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back to article Toyota motors ahead with radar crash avoidance tech

Japanese car giant Toyota is ready to roll out new radar-based collision avoidance technology which could soon see certain high speed crashes a thing of the past. The firm’s Pre-collision System (PCS) uses millimeter-wave radar signals to alert the driver by visual display and warning sound when there is a risk of crashing into …

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Silver badge
WTF?

Given Toyota's previous experience with failing brake systems in the USA ...

I wonder if they should be tinkering with them.

Automation applied to road vehicles can be dangerous in certain situations.

Having driven in weather extremes in Northern Canada (Yukon and Ontario) certain types of precipitation an fool (trick) automatic systems and create situations that are unsafe that might not have without the system.

And what of the system mouse trails? Will they leave evidence in memory that can be used to prosecute the driver as is the case with seat belt triggers in North America? The Ontario Provincial Police regularly seize these modules to determine a drivers actions prior to a seat belt trigger. I removed mine from my SUV in Ontario so the OPP's Sgt. Cam Woolley types are unable to use them,.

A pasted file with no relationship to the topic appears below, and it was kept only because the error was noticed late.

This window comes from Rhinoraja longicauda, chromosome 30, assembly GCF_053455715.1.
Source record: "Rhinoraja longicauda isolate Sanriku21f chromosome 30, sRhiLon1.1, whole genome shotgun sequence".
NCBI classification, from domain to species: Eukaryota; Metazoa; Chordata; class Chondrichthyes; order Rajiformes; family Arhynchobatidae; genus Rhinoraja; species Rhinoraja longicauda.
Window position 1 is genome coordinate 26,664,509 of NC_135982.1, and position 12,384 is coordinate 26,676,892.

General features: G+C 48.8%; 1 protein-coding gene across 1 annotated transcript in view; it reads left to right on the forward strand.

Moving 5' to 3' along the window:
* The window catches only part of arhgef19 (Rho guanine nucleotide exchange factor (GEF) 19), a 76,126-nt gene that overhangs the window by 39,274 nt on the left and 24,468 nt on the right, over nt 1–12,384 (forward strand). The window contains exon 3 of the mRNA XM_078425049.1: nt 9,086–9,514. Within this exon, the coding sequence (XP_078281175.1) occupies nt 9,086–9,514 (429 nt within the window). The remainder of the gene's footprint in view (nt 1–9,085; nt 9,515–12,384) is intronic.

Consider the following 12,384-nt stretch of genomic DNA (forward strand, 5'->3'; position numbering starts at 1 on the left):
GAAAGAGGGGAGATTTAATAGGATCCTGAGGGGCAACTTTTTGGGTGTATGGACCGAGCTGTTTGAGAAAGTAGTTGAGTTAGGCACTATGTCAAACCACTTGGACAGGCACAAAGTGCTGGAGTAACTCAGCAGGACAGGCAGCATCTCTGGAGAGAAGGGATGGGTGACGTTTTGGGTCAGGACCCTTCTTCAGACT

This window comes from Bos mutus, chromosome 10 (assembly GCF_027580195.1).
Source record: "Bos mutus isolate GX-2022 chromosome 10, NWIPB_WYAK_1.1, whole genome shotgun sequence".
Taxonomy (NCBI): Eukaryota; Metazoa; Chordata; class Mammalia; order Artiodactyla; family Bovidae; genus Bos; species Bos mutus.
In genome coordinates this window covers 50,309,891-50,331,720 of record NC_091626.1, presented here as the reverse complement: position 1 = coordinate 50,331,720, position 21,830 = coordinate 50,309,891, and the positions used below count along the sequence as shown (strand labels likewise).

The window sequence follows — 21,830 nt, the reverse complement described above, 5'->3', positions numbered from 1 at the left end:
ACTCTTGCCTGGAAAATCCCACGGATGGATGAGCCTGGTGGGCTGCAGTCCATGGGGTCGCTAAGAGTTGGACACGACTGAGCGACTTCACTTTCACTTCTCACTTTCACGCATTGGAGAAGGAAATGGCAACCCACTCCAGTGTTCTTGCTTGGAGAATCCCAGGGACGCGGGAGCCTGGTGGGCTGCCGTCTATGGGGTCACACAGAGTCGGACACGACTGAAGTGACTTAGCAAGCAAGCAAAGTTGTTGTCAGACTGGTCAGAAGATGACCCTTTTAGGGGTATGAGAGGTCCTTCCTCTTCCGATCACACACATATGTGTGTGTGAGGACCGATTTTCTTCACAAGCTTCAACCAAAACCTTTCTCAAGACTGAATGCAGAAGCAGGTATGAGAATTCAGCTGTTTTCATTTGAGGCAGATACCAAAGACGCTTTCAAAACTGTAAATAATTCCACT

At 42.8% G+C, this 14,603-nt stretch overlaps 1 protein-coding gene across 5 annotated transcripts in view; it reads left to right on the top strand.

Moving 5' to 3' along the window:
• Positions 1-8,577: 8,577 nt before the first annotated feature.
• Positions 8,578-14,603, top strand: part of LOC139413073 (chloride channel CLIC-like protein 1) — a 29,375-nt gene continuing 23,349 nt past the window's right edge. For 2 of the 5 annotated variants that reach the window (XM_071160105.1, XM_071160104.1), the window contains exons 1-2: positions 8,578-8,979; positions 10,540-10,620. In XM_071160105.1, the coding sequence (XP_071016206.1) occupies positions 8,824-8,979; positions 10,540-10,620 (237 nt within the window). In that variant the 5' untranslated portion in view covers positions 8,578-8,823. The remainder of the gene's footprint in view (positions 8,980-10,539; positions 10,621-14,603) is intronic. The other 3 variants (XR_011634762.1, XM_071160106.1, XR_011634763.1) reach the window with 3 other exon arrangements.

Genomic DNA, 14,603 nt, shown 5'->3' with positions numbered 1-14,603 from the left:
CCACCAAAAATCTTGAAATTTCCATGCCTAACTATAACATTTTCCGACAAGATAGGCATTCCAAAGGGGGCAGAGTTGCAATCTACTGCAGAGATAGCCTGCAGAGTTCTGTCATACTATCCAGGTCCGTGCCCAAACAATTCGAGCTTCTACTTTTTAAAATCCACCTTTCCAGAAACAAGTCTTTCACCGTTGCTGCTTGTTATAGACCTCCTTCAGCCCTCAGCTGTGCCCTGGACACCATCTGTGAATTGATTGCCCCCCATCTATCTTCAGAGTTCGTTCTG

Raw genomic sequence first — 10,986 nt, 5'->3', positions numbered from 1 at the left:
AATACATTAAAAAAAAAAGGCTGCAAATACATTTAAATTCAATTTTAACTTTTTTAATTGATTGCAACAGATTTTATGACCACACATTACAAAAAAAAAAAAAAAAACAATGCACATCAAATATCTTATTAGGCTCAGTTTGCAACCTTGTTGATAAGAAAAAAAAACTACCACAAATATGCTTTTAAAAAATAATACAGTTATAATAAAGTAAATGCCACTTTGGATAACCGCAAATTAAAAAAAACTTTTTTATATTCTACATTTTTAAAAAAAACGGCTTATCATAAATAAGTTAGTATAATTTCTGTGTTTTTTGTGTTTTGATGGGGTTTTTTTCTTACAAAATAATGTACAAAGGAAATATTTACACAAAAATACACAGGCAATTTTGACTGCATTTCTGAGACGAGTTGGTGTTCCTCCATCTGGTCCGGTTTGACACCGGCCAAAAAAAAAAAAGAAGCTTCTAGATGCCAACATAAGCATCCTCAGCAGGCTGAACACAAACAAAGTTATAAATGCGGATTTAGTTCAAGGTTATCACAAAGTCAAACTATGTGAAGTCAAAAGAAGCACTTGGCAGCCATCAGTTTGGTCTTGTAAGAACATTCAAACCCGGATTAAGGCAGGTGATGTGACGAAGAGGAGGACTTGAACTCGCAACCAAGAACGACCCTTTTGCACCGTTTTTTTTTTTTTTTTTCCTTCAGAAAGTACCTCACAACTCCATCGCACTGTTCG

P.S. My last 'at fault' accident was over 26 years ago, n case some do-gooder objects.

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Facepalm

Re: Given Toyota's previous experience with failing brake systems in the USA ...

I recall (heh) that much (roughly 2/3rds) of the issues regarding Toyota's "unintended acceleration" recalls involved people who didn't realise the floormat had been pushed forward by their feet. The other issue was a sticking throttle pedal - nothing, whatsoever, to do with the braking system. The only brake issue they've had was with ABS software for the Prius - regenerative braking was delayed momentarily if you hit a bump under brakes. It didn't involve the unintended acceleration lawsuit and TBH you don't strike me as the Prius driving type.

It's not entirely dissimilar to the "unintended acceleration" lawsuits involving Audi back in the 80's - but back then it turned out that people were slamming their foot down on the accelerator thinking it was the brake (not exactly sure how, I think stupidity had a lot to do with it). Considering Americans' history with inability to put their foot on a brake pedal I think this type of tech is not just a good idea, I think it's borderline necessary.